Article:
Bicycle Chain

From GICL Wiki
Jump to: navigation, search

Contents

Description

Roller Chain

The chain on a bicycle transmits power from the pedals to the rear wheel. A chain is one of the most efficient ways to tranfer power. The type of chain used on modern bicycles is called a roller chain. The chain also gives a mechanical advantage related to the relative size of the sprockets at the front crank and the rear wheel. Multiple sprockets and a derailleur allow the rider to change gears. This enables the bicycle to reach higher speeds and also makes pedaling easier when riding on difficult terrain.


The size of a chain is determined by two quantities, pitch and length. Pitch is defined as the distance between the rollers. This distance is always 1/2" on modern bicycle chains. The width is the distance between the inner plates. There are two standard widths for bicycle chains: 1/8" for single speed bicycles and 3/32" for multi-speed, derailleur equipped bicycles.


Back to Bicycle

How it works

A chain works by transmitting power using tensile forces. A rider pedaling creates a torque which is transferred from the front crank to the rear wheel through the chain and sprockets. This turns the rear wheel and propells the bicycle forward.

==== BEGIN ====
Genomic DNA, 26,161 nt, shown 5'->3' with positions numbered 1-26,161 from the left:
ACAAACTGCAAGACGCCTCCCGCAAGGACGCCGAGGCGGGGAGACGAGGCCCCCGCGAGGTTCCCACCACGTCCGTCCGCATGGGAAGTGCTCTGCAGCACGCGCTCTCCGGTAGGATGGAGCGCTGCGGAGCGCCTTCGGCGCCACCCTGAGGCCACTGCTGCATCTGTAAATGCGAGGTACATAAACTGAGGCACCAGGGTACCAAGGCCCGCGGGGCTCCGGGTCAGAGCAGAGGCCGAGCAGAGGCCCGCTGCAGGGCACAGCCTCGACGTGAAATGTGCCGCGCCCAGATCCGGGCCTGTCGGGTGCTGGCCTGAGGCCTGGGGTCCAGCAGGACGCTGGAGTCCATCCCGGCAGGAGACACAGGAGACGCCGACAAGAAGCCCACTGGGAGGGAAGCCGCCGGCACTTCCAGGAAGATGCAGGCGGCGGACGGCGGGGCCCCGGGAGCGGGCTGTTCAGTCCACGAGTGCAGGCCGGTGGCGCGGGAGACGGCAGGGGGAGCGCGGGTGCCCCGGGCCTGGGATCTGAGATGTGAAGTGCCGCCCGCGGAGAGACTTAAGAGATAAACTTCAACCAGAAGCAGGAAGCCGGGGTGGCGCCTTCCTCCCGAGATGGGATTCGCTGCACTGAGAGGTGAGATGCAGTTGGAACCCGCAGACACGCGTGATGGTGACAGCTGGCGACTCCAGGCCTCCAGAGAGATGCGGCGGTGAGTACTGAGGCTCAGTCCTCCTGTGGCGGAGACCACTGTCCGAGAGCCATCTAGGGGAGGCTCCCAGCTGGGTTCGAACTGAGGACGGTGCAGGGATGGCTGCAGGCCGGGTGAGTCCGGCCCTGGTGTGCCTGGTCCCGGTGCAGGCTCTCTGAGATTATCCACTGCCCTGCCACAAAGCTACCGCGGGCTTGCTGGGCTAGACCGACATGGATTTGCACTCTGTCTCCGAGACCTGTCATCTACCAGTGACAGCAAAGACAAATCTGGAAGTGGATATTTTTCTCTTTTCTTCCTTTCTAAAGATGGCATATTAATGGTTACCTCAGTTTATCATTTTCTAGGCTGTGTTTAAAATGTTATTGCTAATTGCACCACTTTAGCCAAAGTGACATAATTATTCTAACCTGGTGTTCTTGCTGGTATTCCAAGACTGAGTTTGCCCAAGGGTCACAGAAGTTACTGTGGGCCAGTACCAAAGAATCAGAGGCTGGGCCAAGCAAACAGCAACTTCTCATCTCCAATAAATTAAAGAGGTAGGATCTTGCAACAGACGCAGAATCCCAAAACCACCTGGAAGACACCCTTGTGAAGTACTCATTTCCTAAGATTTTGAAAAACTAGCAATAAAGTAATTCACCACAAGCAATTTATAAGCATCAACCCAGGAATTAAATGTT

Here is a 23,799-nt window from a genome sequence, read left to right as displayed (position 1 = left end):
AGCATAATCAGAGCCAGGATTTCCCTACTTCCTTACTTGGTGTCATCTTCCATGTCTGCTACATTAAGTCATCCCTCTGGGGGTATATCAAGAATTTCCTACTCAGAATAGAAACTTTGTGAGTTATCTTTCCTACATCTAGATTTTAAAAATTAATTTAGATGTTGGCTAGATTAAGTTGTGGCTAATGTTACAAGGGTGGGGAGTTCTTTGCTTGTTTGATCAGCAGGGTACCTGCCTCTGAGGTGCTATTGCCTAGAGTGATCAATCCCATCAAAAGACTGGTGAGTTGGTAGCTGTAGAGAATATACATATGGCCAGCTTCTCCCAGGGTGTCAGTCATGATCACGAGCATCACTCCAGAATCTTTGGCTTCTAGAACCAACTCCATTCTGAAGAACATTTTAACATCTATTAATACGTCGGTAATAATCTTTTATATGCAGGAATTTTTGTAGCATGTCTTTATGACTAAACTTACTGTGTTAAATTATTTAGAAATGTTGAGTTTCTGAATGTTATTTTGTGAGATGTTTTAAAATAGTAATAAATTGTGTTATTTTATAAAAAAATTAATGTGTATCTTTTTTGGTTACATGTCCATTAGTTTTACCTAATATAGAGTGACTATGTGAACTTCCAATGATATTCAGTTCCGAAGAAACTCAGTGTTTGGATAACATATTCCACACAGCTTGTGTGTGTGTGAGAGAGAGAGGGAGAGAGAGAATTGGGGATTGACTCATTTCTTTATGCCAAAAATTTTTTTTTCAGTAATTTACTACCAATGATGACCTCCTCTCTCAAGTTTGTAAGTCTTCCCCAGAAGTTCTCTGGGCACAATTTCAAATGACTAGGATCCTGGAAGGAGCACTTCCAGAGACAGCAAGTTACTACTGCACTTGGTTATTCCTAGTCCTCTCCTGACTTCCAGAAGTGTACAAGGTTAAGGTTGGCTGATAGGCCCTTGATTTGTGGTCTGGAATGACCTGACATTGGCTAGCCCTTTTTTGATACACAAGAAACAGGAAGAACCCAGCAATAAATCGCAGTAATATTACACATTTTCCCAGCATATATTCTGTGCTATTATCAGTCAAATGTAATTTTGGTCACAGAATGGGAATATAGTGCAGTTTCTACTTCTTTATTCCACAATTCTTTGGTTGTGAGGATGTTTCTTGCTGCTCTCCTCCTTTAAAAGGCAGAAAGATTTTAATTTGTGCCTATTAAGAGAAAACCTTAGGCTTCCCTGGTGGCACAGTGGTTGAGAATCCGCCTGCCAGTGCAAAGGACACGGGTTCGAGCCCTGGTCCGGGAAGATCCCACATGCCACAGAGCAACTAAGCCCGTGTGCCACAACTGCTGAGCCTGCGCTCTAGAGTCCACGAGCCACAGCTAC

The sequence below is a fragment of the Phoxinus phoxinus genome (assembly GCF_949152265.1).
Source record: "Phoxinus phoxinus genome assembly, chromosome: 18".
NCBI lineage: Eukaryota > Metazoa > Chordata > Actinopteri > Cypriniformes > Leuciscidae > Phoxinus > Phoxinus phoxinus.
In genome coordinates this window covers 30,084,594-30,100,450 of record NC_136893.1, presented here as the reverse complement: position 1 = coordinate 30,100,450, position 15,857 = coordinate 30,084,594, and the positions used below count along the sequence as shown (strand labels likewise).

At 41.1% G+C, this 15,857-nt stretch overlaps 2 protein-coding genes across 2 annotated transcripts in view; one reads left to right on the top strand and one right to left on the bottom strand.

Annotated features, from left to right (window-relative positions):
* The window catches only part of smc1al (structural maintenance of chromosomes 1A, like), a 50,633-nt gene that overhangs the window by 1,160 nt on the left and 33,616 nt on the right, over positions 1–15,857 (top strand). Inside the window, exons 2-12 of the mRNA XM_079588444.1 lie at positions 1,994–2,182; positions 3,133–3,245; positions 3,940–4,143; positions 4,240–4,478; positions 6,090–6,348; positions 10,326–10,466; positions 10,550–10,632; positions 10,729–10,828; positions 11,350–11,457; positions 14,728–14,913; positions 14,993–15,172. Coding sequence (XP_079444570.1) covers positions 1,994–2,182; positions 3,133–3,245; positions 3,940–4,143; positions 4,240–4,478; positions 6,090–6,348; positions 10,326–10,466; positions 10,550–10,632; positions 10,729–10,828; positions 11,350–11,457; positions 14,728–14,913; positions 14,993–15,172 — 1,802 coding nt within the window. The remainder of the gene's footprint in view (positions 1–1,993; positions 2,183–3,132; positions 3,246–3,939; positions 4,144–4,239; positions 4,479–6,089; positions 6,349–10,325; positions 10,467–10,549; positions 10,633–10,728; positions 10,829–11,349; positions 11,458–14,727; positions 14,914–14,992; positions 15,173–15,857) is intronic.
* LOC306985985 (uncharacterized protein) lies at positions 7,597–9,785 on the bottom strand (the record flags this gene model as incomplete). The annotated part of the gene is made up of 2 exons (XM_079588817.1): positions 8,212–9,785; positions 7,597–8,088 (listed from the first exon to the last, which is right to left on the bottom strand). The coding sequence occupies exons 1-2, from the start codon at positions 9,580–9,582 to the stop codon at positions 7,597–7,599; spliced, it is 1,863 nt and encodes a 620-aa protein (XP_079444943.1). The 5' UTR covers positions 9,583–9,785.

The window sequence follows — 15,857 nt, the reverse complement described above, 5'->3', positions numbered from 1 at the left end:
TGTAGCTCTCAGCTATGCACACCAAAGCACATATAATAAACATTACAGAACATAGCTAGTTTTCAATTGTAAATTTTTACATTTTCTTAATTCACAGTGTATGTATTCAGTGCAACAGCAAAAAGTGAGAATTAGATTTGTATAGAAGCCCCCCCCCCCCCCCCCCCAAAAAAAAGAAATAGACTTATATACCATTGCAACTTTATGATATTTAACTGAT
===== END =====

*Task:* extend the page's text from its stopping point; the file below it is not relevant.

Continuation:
Bushingless Chain

There are two common types of 1/2" x 3/32" bicycle chains. The first is the standard roller chain, already discussed. The second, a subset of the roller chain, is a bushingless chain in which the inner plates have an extrusion that allows them to act as the bushings. Bushingless chains are easy to make, move well laterally, and allow for good lubrication which is why they are the preferred choice in modern bicycles.


Chain lubrication is very important to keep the chain from rusting and to avoid wear. Liquid lubricants are the most common type of chain lubricants becuase of their ability to penetrate all parts of the chain. These liquids collect dirt and dust easily, however, so cleaning the chain frequently is necessary.


The sprockets used in bicycles are also made in standard sizes to fit the two sizes of chains. Different manufacturers produce different teeth shape, though, in an attempt to make shifting gears as quick and smooth as possible.


Back to Bicycle

Evolution of the chain

The first bicycles did not have a chain and the pedals directly turned the wheel. These bicycles had only one speed and the speed was limited by the diameter of the wheel. In attempts to achieve high speeds, bikes were built with very large front wheels, some taller than a man. These bicycles were hard to mount, not very versatile and at time dangerous.

While nearly every bike chain today is of the bushingless desgin, old types of chains include the block chain, step-link chain and the Simpson lever chain.


Back to Bicycle

3D parts

Chain Bill of Materials
Part # Part Name # Req'd CAD File Image
1 Chain 1 Chain
Chain.jpg


Back to Bicycle

References

Bicycle Chain

Roller Chain Picture

What is a Chain?

Sheldon Brown's Bicycle Glossary